by Robyn Bertram | June 12, 2019
The most common response I get when I tell people I work in Workforce Management (WFM), often coupled with a very confused facial expression, is “Hmmm, is that in HR…?” Given that labor costs can account for up to as much as 70% of total business costs, such as employee wages, benefits, payroll, and other related taxes, it always surprises me that Workforce Management is still not a widely recognized industry.
While it’s certainly come in leaps and bounds over the last ten to fifteen years, we still have a long way to go to move WFM from behind the curtains and out into the open to gain its recognition as a business critical function within organizations. Without a WFM team, your organization is most likely running blind and operating in constant crisis mode where important operational and financial impacts aren’t realized until it’s too late, if at all.
By implementing a WFM team, you can start to bring some order to this mayhem and see potential benefits with reduced expenses, increased operational agility and productivity, reduced financial and non-compliance risks as well as improved customer satisfaction and employee morale.
Now you may be thinking, “Wow, this all sounds way too good to be true! Why haven’t I heard more about Workforce Management? How can I start to reap the benefits of implementing a WFM team?” Whilst it will take time to set up a fully functioning WFM team, some of the immediate benefits you can expect to see are:
So, what exactly does a fully functioning Workforce Management team do? Essentially a WFM team will plan to have the right people, in the right place, at the right time. Sounds simple enough, but there are so many moving parts and calculations that go into this process that in truth it’s not quite so straightforward. Workforce management can generally be broken down into the following functions:
By analyzing historical volume data and combining that with known upcoming events such as marketing campaigns, new initiatives, and new product launches, we can produce accurate forecasts to help anticipate for future staffing demands. How far into the future you forecast will be dependent on the size and complexities of your business but generally it is between one to three years.
By using the long and mid-term forecasts in conjunction with forecast shrinkage and attrition, we can identify the expected gaps in staffing and look to implement strategies to help minimize these impacts. With this information, we can start to plan in our future recruitment requirements to ensure we always have the right number of people. Planning around seating capacities is also an important task that is captured in capacity plans.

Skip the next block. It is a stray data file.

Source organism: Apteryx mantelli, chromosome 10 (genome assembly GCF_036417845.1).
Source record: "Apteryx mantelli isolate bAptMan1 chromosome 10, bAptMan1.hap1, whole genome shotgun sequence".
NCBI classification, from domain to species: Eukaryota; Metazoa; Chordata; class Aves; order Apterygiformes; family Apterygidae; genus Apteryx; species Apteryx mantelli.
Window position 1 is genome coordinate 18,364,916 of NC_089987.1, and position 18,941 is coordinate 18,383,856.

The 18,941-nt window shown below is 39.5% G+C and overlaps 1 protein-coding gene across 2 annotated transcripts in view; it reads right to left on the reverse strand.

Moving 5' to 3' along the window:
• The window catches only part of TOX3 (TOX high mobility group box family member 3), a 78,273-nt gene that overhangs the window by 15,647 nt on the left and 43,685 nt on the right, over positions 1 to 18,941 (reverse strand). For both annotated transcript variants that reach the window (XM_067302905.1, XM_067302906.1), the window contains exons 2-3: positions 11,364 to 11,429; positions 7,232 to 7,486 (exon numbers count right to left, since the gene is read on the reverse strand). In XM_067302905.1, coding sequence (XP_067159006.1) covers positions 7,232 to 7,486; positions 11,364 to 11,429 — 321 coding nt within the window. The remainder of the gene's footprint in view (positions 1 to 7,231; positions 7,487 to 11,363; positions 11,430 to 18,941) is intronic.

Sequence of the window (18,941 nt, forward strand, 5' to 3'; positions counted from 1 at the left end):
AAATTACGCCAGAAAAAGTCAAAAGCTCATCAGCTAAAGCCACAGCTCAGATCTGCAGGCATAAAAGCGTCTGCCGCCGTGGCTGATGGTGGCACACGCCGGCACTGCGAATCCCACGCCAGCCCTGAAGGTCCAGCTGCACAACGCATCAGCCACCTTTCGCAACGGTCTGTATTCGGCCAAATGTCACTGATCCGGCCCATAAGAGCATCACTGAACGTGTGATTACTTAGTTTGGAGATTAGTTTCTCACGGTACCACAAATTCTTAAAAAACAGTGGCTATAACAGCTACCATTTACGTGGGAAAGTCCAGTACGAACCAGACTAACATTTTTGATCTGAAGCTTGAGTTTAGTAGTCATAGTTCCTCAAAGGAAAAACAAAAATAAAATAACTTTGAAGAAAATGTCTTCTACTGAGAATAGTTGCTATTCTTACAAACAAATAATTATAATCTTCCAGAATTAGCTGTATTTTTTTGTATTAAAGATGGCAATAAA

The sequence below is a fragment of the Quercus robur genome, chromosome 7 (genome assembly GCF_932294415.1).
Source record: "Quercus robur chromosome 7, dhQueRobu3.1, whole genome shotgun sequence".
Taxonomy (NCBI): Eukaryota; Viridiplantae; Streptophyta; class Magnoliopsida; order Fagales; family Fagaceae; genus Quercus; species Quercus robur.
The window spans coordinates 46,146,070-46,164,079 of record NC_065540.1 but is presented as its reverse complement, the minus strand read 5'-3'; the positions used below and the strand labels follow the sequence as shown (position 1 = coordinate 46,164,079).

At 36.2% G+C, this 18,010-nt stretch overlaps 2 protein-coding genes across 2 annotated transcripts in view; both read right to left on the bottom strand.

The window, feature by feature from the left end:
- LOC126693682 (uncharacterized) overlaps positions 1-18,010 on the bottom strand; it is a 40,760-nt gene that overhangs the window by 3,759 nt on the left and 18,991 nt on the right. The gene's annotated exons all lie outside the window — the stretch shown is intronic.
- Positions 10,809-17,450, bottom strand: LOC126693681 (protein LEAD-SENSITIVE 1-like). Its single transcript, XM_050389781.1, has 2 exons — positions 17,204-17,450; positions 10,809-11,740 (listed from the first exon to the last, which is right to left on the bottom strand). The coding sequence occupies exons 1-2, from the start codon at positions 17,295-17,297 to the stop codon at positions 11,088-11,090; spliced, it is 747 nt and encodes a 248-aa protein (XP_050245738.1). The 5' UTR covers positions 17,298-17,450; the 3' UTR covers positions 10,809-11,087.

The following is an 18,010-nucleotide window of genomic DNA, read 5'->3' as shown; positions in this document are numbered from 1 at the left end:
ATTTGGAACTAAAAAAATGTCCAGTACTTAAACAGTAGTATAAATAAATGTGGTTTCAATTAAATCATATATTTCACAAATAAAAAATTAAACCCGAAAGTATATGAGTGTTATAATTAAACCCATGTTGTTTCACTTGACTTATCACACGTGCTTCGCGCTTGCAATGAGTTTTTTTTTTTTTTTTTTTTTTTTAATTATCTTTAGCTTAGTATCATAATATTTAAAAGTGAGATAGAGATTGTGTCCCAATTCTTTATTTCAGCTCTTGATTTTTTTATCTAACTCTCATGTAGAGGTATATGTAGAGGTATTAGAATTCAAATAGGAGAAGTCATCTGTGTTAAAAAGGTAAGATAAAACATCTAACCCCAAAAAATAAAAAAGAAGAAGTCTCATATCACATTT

By gathering more recent trends and impacts we can produce accurate short-term forecasts which will form the base when generating agent schedules. These forecasts are created to a weekly, daily and interval level and can provide great insights and assist with meaningful discussions regarding daily staffing.
As it is imperative that we have the right people, in the right place, at the right time, the scheduling function will reference these forecasts when creating agent rosters, planning off phone activities and optimizing breaks. Recommendations regarding shift movements and overtime can also be discussed by using these forecasts.
Produce and optimize front line agent schedules to match incoming volumes throughout the hours of operation with the focus on achieving the optimal service level for predefined metrics. This function is often referred to as piecing a jigsaw puzzle together as the scheduler will build the agent base schedule and layer on top all off phone activities such as meetings, development time, 1on1s, days off, etc.
Monitors the day to day activities, service level and agent adherence in real time. Identifies impacts and takes action to see improved results. Provides detailed analysis and post day/week reviews back to the business to help with future planning. Reforecasts the current week volumes if any unforeseen events occur and are likely to have an impact on the following days.
The way a workforce management team is structured can vary greatly and is dependent on the size and complexities of your business. Some businesses opt to implement an end to end role, where one person will look after a smaller pool of agents while completing all of the functions mentioned above.
Other businesses choose to have dedicated specialists for the different functions, like a Capacity Planner, a Forecaster, a Scheduler, and a Real Time Analyst. There are no rights or wrongs here, as the optimal configuration is highly dependent on your business’ needs.
The benefits of a well-managed workforce are clear and many. But let’s not kid ourselves; figuring out the best way to set your team up can be a daunting task. If you’re not sure where to begin, then we can help! Contact us now so we can put you in touch with one of our WFM experts to help guide you in setting up a successful WFM team for your organization!
Robyn works from our Utrecht office as Workforce Lead, and you can normally find her head buried in Excel documents and FTE calculations. Originally from Australia, Robyn relocated to The Netherlands to be with her partner and travel Europe. Outside of work, Robyn loves to play beach volleyball and explore The Netherlands with friends.
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